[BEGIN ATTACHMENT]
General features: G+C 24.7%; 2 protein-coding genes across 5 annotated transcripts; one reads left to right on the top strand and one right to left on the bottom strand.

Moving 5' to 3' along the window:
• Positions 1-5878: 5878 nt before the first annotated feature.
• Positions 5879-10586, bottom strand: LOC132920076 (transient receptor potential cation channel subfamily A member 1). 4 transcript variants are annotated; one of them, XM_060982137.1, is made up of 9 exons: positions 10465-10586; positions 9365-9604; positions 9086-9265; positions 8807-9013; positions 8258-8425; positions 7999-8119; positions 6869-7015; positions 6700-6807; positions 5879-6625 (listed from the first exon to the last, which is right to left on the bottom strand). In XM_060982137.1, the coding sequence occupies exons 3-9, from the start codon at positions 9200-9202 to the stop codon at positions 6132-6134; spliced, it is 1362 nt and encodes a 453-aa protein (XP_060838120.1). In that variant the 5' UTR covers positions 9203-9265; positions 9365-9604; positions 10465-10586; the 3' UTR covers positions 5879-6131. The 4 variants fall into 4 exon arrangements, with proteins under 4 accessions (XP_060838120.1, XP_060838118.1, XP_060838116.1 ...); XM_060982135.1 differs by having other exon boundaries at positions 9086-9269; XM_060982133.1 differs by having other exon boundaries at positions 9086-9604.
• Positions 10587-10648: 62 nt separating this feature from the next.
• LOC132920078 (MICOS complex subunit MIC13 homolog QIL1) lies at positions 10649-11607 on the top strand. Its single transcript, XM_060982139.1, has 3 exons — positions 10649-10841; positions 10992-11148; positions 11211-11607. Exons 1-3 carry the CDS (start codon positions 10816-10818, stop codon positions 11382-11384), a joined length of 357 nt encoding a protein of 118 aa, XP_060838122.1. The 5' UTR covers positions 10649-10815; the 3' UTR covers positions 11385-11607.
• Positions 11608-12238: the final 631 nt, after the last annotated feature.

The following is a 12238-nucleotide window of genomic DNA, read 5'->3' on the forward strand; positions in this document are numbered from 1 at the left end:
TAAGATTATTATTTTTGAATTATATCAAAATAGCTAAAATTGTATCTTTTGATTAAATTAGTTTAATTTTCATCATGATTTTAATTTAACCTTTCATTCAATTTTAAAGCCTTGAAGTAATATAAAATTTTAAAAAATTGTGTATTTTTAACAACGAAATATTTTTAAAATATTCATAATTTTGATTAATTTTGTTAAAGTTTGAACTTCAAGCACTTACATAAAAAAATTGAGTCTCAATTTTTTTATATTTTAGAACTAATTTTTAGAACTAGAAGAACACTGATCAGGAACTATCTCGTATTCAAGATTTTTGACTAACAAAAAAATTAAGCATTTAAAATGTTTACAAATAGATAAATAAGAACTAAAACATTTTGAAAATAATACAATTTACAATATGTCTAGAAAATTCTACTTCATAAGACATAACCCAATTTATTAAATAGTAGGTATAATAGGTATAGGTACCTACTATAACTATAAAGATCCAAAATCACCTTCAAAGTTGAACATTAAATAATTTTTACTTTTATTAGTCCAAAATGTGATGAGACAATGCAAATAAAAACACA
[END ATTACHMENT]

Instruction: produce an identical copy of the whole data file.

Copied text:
General features: G+C 24.7%; 2 protein-coding genes across 5 annotated transcripts; one reads left to right on the top strand and one right to left on the bottom strand.

Moving 5' to 3' along the window:
• Positions 1-5878: 5878 nt before the first annotated feature.
• Positions 5879-10586, bottom strand: LOC132920076 (transient receptor potential cation channel subfamily A member 1). 4 transcript variants are annotated; one of them, XM_060982137.1, is made up of 9 exons: positions 10465-10586; positions 9365-9604; positions 9086-9265; positions 8807-9013; positions 8258-8425; positions 7999-8119; positions 6869-7015; positions 6700-6807; positions 5879-6625 (listed from the first exon to the last, which is right to left on the bottom strand). In XM_060982137.1, the coding sequence occupies exons 3-9, from the start codon at positions 9200-9202 to the stop codon at positions 6132-6134; spliced, it is 1362 nt and encodes a 453-aa protein (XP_060838120.1). In that variant the 5' UTR covers positions 9203-9265; positions 9365-9604; positions 10465-10586; the 3' UTR covers positions 5879-6131. The 4 variants fall into 4 exon arrangements, with proteins under 4 accessions (XP_060838120.1, XP_060838118.1, XP_060838116.1 ...); XM_060982135.1 differs by having other exon boundaries at positions 9086-9269; XM_060982133.1 differs by having other exon boundaries at positions 9086-9604.
• Positions 10587-10648: 62 nt separating this feature from the next.
• LOC132920078 (MICOS complex subunit MIC13 homolog QIL1) lies at positions 10649-11607 on the top strand. Its single transcript, XM_060982139.1, has 3 exons — positions 10649-10841; positions 10992-11148; positions 11211-11607. Exons 1-3 carry the CDS (start codon positions 10816-10818, stop codon positions 11382-11384), a joined length of 357 nt encoding a protein of 118 aa, XP_060838122.1. The 5' UTR covers positions 10649-10815; the 3' UTR covers positions 11385-11607.
• Positions 11608-12238: the final 631 nt, after the last annotated feature.

The following is a 12238-nucleotide window of genomic DNA, read 5'->3' on the forward strand; positions in this document are numbered from 1 at the left end:
TAAGATTATTATTTTTGAATTATATCAAAATAGCTAAAATTGTATCTTTTGATTAAATTAGTTTAATTTTCATCATGATTTTAATTTAACCTTTCATTCAATTTTAAAGCCTTGAAGTAATATAAAATTTTAAAAAATTGTGTATTTTTAACAACGAAATATTTTTAAAATATTCATAATTTTGATTAATTTTGTTAAAGTTTGAACTTCAAGCACTTACATAAAAAAATTGAGTCTCAATTTTTTTATATTTTAGAACTAATTTTTAGAACTAGAAGAACACTGATCAGGAACTATCTCGTATTCAAGATTTTTGACTAACAAAAAAATTAAGCATTTAAAATGTTTACAAATAGATAAATAAGAACTAAAACATTTTGAAAATAATACAATTTACAATATGTCTAGAAAATTCTACTTCATAAGACATAACCCAATTTATTAAATAGTAGGTATAATAGGTATAGGTACCTACTATAACTATAAAGATCCAAAATCACCTTCAAAGTTGAACATTAAATAATTTTTACTTTTATTAGTCCAAAATGTGATGAGACAATGCAAATAAAAACACA